Ben Lancaster, City University, Clerkenwell, gives his view on why being part of the European Union is important for young people.
On 23 June, the British people will cast their ballots in what, in my opinion, is the most important vote in this country in a generation.
When, in 1975, Britain voted on its continued membership of the EEC, the debate was far more clear cut. The Community was Western European and was simply a trading bloc that had the aim of advancing co-operation, peace and growth. The “Ins”, almost entirely Labour, Tory and Liberal, were united; there were no nationalist parties, no devolved assemblies. The “Outs” were underfunded and overshadowed by the primarily In-supporting party leaders.
Now, however, the EU is finally becoming what Winston Churchill envisaged after World War 2, and the fall of the Soviet Union brought Baltic and Eastern European states into the fold. The benefit of the EU is that Britain, achieves more with its European partners than it can achieve alone. It enables us to contribute to the world’s most powerful trading bloc; to ensure our economic security; and to compete with new industrial powers.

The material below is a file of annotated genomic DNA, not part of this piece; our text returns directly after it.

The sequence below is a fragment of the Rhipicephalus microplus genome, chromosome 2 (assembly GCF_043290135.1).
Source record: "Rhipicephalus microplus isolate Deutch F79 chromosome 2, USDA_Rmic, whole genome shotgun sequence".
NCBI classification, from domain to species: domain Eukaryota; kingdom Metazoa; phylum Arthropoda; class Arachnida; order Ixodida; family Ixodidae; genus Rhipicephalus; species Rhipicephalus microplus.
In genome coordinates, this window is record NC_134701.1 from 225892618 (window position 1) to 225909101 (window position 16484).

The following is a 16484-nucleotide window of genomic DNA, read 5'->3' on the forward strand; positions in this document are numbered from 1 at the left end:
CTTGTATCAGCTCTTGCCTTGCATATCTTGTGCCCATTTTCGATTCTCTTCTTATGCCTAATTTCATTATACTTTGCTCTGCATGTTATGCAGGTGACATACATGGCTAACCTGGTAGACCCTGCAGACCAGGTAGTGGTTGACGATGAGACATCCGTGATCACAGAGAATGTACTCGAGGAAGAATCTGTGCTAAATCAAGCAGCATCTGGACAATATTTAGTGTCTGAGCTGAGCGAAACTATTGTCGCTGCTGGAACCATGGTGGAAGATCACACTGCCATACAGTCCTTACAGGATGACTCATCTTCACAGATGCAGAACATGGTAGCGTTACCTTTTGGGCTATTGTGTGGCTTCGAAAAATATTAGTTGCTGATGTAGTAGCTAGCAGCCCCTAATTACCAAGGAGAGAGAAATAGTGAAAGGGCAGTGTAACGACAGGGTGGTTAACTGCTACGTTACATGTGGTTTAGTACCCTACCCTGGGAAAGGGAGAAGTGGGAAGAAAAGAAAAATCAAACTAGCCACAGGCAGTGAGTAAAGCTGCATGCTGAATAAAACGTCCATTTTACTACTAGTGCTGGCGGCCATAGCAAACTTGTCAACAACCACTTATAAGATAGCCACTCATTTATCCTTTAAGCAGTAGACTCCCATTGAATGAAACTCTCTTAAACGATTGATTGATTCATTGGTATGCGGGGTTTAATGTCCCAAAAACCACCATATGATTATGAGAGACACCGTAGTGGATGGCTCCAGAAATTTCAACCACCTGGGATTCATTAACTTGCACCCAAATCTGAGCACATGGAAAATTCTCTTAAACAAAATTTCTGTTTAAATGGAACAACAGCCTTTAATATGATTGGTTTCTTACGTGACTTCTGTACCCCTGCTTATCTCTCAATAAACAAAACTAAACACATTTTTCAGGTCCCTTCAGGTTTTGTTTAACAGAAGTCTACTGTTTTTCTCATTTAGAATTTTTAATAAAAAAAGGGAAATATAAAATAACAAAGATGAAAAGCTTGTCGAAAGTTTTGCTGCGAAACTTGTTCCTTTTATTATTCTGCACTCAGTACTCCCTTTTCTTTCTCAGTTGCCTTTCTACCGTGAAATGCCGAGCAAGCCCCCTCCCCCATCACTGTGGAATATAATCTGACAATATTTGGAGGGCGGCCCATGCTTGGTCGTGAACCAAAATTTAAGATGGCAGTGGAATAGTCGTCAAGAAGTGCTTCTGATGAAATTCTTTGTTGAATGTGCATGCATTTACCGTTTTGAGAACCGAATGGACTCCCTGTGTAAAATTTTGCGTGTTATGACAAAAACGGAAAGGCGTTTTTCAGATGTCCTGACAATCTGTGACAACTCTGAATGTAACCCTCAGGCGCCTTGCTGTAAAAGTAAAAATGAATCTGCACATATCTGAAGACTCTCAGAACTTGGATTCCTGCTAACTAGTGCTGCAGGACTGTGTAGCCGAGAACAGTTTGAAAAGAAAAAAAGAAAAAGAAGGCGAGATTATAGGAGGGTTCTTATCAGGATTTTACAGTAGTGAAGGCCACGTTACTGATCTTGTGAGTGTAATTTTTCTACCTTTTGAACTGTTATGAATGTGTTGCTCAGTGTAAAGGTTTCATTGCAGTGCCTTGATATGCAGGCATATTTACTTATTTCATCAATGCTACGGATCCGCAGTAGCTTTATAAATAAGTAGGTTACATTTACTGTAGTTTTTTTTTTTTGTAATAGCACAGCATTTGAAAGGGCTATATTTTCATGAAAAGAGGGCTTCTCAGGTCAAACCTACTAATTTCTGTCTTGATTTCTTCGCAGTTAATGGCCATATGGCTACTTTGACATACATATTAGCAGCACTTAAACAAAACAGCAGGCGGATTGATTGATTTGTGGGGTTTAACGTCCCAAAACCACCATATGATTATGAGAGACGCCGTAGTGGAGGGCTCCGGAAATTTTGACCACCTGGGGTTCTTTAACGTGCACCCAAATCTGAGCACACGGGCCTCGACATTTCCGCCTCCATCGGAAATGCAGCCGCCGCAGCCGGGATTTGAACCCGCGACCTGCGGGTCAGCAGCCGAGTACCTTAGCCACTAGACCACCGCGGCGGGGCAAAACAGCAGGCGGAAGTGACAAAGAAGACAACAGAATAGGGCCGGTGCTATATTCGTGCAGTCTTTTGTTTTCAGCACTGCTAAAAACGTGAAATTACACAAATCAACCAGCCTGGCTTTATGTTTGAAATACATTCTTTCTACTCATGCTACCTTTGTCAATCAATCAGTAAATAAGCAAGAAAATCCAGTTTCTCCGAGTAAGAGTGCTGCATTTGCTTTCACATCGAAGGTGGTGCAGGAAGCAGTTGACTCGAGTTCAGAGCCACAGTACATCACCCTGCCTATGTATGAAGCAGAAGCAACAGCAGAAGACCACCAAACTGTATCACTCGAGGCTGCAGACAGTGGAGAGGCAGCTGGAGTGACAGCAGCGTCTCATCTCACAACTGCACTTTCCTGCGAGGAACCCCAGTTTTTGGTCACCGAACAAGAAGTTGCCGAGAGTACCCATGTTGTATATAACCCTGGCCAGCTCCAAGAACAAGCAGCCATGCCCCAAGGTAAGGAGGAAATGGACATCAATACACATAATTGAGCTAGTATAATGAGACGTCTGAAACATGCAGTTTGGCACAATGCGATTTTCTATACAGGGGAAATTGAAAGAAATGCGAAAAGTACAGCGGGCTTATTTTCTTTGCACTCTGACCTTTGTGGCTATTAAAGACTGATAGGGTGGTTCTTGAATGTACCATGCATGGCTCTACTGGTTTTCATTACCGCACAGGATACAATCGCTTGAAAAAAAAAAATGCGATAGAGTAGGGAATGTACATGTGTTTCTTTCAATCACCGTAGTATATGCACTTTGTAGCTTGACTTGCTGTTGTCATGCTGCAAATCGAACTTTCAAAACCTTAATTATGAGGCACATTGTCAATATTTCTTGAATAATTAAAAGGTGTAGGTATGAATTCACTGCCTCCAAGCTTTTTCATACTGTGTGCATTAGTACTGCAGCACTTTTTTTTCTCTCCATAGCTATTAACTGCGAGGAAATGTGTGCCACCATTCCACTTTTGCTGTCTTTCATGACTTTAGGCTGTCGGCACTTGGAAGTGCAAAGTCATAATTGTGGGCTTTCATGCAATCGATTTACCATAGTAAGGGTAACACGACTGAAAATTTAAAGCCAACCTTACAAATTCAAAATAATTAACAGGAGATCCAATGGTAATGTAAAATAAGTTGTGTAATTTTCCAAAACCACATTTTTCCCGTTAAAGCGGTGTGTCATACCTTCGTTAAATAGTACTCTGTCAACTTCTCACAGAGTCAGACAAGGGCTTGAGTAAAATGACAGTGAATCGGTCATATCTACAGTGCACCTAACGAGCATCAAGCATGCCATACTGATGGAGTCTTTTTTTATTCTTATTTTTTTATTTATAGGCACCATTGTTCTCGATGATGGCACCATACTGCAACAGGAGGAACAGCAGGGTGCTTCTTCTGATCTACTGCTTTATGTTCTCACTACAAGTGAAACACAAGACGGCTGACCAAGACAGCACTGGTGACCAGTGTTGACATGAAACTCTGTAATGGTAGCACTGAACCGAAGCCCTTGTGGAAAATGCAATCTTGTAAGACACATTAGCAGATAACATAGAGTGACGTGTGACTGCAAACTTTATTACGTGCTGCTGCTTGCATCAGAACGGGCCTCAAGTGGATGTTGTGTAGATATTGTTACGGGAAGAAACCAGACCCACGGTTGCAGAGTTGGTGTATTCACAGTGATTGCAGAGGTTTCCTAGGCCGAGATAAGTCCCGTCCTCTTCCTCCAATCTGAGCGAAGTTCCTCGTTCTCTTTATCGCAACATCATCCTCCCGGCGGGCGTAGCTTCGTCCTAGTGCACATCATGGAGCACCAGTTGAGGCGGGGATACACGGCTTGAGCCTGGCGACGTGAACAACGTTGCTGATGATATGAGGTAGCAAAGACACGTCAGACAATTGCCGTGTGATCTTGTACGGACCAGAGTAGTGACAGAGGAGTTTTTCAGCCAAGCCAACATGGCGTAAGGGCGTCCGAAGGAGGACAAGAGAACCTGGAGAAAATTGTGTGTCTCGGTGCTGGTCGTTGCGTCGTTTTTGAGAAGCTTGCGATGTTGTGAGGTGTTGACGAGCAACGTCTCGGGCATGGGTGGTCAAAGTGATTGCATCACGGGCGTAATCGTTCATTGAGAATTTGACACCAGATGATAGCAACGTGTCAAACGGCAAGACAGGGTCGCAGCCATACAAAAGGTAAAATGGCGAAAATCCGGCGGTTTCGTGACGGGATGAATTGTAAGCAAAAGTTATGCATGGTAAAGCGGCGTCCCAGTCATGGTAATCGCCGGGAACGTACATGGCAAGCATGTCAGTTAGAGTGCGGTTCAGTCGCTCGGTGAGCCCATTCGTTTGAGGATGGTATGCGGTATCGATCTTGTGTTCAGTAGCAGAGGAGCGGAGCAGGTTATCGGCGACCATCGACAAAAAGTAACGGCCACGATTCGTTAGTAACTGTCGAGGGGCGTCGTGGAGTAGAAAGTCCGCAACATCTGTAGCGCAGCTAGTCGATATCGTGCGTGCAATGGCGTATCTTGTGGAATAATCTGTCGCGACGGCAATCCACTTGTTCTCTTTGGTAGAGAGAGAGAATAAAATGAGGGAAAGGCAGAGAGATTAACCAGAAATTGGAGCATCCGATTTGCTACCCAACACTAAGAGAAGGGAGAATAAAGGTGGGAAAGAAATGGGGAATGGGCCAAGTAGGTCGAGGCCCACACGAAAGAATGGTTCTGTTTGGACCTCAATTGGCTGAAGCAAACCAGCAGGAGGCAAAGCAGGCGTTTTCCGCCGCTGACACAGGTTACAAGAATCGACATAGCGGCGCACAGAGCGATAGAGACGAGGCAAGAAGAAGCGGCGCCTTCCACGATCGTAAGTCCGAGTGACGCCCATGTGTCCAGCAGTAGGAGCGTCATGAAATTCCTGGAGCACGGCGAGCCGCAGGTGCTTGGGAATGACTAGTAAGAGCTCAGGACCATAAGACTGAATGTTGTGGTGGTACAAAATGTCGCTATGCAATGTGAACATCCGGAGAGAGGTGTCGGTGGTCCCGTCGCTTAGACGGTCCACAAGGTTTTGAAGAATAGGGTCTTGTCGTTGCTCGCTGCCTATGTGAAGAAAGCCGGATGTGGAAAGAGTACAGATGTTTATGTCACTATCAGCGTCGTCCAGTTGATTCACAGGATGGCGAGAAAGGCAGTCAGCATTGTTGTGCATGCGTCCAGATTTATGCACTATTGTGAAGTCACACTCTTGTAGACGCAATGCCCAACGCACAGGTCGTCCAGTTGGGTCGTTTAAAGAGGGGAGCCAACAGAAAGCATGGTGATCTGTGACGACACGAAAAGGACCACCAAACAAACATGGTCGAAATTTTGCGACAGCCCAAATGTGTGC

Trade, however, is one reason that the Left might disdain the EU. The Transatlantic Trade and Investment Partnership (TTIP), which is currently being negotiated between the US and an unelected EU commission, includes provisions for large multi-nationals to sue our governments because of their insistence on providing public services and protecting the environment.
While leaving the EU might seem like a sure-fire way to protect ourselves against this, it would also deny us the opportunity of opposing TTIP and would remove the possibility of negotiating new trade deals that could promote growth, jobs and investment.
It matters to young people that the EU offers us opportunities to work, travel and study, not to mention the benefit of a stronger economy, improved national security and protection of workers’ rights. As part of the EU we can change it for the better.